Roslin Collegiate Church

Summary description

Roofed, in use

Architectural description

Roslin Collegiate Church, in Midlothian, is the most extraordinary building to have come down to us from medieval Scotland and in recent years has attracted a plethora of sensationalist speculation.

The founder of the college, which was eventually served by six priests, was one of the great magnates of Scotland, William Sinclair. Although his principal Lowland land-holding was initially centred on Roslin, he derived much of his status and wealth from the northern estates his grandfather had inherited. William succeeded to the Norse earldom of Orkney in 1434, and was granted the earldom of Caithness in 1455. For many years he was high in royal favour, leading the party that accompanied the young Princess Margaret to France when she married the heir to the French throne in 1436, for example, and serving as Chancellor between 1454 and 1456. But he was to suffer from the expansionist policies of Scotland’s monarchs, who were determined to absorb the Northern Isles of Orkney and Shetland into their kingdom. Following James III’s marriage to Margaret of Denmark in 1469, and her father’s failure to pay her dowry, the Northern Isles were eagerly accepted as a surety. James had no intention of returning them, however, and as part of his effort to establish control he coerced Sinclair into resigning his earldom of Orkney. Sinclair was compensated for this in a number of ways, though it may well have been this shift in fortunes that made it difficult for him to complete his new church at Roslin.

Nineteenth-century excavations and a recent resistivity survey have shown that, as first set out, the church was to have had a cruciform plan on an unprecedented scale for a collegiate church, with a chancel and nave of similar length, and transepts at the junction of the two parts. But only the chancel and the east wall of the transepts were completed, together with a large chamber to the south-east of the chancel, which is usually described as a sacristy but which may have been intended as part of the complex occupied by the college of priests.  A rather enigmatic inscription on the north cornice of the chancel suggests construction was started in 1450, when Sinclair was at the height of his prestige, though Father Richard Augustine Hay, who put together a history of the Sinclair family in about 1700, said it had been started four years earlier. Whatever the case, enough had been completed by 1456 for the father of Sinclair’s second wife, Alexander Sutherland of Dunbeath, to be buried within it. Beyond that, there is evidence to suggest that work was still in progress at the time of Sinclair’s death in about 1480, since the arms of the third wife he married shortly before his death are carved on the north wall. However, it is doubtful that much more was done after that.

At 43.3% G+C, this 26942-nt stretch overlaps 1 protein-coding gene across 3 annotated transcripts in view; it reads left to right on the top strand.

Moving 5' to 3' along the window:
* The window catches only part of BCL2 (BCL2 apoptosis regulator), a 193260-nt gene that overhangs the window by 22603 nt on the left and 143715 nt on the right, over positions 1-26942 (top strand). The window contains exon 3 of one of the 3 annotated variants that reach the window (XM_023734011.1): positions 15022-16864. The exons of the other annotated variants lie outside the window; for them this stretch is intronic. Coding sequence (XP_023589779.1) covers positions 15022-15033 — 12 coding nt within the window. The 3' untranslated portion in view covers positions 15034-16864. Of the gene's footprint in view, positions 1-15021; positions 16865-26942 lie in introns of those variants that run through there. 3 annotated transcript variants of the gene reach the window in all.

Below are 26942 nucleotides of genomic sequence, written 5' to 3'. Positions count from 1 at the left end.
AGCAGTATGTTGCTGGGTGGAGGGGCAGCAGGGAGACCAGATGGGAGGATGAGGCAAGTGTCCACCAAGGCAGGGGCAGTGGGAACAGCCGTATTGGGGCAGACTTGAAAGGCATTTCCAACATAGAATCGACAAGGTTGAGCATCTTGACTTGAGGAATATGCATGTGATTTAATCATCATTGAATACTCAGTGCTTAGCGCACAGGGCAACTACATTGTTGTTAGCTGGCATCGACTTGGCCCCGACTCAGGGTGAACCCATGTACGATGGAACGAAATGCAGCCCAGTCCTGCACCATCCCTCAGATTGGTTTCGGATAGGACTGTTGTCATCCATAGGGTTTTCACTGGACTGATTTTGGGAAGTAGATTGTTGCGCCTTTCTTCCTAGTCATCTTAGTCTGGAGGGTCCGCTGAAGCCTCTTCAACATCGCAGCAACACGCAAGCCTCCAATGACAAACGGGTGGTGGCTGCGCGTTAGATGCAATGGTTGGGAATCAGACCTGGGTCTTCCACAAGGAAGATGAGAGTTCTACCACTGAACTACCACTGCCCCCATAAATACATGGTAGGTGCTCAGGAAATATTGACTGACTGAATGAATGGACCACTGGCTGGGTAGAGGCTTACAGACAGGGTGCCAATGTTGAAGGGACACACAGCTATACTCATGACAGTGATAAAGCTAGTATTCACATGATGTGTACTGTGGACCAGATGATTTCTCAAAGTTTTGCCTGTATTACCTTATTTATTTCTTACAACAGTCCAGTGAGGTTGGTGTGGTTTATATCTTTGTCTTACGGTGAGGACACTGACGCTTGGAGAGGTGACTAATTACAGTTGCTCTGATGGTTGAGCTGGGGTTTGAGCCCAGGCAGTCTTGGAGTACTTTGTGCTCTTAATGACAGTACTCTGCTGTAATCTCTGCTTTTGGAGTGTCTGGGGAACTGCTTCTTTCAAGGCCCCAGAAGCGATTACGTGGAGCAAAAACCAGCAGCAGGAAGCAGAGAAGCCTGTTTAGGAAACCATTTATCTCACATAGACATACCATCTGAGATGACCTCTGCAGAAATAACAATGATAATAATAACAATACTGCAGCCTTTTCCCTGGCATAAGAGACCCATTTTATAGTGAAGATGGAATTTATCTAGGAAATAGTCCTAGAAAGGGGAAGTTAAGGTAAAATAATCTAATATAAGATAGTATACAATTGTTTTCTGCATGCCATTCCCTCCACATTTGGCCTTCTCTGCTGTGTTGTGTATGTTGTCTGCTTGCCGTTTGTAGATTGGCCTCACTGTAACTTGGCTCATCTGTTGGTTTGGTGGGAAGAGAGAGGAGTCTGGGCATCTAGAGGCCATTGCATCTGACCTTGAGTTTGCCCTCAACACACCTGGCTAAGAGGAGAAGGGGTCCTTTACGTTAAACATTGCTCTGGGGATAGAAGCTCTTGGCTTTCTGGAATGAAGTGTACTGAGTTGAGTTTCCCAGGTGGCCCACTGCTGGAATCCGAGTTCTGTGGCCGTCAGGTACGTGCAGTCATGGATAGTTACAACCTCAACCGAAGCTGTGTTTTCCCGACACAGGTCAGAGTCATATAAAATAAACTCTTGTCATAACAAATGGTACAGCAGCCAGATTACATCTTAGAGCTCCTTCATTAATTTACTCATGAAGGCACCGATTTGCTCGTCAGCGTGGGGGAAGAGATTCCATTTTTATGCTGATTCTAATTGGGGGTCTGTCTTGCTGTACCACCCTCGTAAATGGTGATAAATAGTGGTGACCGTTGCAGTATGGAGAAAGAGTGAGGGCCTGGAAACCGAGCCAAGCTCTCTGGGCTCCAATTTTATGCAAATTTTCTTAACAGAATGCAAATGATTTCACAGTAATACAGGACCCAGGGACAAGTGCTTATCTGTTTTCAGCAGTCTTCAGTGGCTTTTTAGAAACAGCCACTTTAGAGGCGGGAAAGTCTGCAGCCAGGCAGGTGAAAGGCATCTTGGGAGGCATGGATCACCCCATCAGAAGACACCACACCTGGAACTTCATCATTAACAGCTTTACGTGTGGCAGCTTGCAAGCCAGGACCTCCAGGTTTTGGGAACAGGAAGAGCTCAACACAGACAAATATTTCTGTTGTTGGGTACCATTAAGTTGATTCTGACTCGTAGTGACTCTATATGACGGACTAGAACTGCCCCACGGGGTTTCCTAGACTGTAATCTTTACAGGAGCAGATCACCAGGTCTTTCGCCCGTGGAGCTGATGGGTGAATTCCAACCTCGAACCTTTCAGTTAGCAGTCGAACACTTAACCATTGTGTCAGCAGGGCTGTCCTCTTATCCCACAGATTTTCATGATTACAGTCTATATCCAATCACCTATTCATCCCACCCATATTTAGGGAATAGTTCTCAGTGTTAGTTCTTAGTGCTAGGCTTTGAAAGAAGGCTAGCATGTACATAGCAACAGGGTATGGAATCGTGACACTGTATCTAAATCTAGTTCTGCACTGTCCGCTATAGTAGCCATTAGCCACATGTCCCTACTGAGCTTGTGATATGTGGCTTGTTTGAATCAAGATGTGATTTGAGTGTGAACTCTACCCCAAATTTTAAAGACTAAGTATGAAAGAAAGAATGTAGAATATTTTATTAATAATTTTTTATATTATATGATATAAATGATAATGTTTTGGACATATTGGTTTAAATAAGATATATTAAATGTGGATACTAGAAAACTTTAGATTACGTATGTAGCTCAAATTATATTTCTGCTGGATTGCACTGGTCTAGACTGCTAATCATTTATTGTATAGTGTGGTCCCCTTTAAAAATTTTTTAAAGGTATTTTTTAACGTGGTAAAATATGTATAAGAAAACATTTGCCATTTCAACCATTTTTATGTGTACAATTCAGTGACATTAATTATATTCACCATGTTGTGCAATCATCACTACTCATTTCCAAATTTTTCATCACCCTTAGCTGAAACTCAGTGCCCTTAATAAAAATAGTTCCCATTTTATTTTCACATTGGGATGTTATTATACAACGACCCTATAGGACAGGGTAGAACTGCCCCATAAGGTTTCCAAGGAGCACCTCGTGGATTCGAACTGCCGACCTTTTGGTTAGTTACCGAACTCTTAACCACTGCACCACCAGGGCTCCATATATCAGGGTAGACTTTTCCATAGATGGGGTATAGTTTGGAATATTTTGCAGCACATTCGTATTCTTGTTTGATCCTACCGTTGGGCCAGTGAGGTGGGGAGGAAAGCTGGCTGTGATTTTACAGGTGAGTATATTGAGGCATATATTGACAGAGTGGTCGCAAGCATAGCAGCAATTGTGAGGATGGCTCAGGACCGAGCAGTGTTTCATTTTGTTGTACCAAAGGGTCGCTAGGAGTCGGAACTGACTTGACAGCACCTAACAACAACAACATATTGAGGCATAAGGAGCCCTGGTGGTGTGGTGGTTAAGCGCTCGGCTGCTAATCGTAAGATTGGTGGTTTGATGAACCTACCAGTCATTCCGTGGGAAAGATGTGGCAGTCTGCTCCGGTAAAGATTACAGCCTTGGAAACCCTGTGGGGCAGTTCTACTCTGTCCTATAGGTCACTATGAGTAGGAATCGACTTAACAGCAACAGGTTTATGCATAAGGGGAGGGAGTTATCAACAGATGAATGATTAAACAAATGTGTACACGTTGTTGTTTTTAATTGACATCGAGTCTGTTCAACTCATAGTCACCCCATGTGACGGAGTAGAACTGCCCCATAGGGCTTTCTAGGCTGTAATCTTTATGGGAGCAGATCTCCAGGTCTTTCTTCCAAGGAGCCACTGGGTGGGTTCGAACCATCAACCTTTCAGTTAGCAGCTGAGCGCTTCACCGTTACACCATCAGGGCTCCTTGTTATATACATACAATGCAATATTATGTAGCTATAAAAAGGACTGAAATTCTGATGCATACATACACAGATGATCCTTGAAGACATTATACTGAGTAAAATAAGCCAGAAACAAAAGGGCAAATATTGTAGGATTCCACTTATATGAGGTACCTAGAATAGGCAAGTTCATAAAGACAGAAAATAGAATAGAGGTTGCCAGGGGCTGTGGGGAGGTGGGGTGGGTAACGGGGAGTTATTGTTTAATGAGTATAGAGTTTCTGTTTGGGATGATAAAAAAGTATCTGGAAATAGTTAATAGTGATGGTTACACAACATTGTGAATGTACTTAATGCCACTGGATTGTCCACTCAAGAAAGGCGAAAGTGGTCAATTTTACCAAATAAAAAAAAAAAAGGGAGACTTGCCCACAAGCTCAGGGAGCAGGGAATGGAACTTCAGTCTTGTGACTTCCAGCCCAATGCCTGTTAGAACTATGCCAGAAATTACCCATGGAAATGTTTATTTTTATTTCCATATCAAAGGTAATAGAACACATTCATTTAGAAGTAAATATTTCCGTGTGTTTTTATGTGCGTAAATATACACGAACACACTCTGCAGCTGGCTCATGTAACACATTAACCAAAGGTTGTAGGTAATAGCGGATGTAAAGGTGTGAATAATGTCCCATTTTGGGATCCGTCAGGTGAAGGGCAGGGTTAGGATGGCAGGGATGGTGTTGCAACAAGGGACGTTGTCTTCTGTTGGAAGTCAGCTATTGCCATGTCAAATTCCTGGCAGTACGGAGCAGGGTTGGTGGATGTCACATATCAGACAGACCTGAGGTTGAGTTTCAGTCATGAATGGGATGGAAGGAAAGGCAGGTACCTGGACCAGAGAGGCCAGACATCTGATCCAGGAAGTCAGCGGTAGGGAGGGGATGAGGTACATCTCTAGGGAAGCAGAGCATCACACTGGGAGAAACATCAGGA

Roslin is the most lavishly decorated church in Scotland, and if fewer resources had been applied to its enrichment more of the building may have been completed. The richness of effect may have been because Sinclair wished his building to have something of a French air, especially following his French visit of 1436. Scottish patrons were showing considerable interest in Continental architecture, at a time when one of the consequences of the long wars with England was a growing reluctance to continue the architectural relationship with England that had prevailed for much of the twelfth and thirteenth centuries. Ideas were increasingly drawn from mainland Europe, and especially from France and the Low Countries. At Melrose Abbey, for example, the inscription left by the Paris-born mason John Morow a number of other buildings he had worked on in Scotland.

One person with patronage links to a number of Morow’s building operations was Archibald, fourth Earl of Douglas and, bearing in mind that he was such an important war leader in France during the Hundred Years War that he was created Duke of Touraine in 1424, it may be that it was Douglas who brought Morow to Scotland. It is also significant that, since Sinclair’s first wife, Elizabeth, was Douglas’s daughter, Sinclair would have been aware of Morow’s work. However, there is nothing at Roslin that reflects the distinctive architectural style that can be traced at several of Morow’s buildings. In those buildings, including the Douglas family’s collegiate church of Lincluden, there is a reflection of the restrained but highly elegant approach to design that prevailed in the royal domains of France before a preference for more complex Flamboyant forms emerged. Sinclair was perhaps more attracted to the greater opulence that he would have seen taking shape at Tours Cathedral, where he escorted Princes Margaret to her wedding in 1436, and where work had re-started on the great west front in 1427.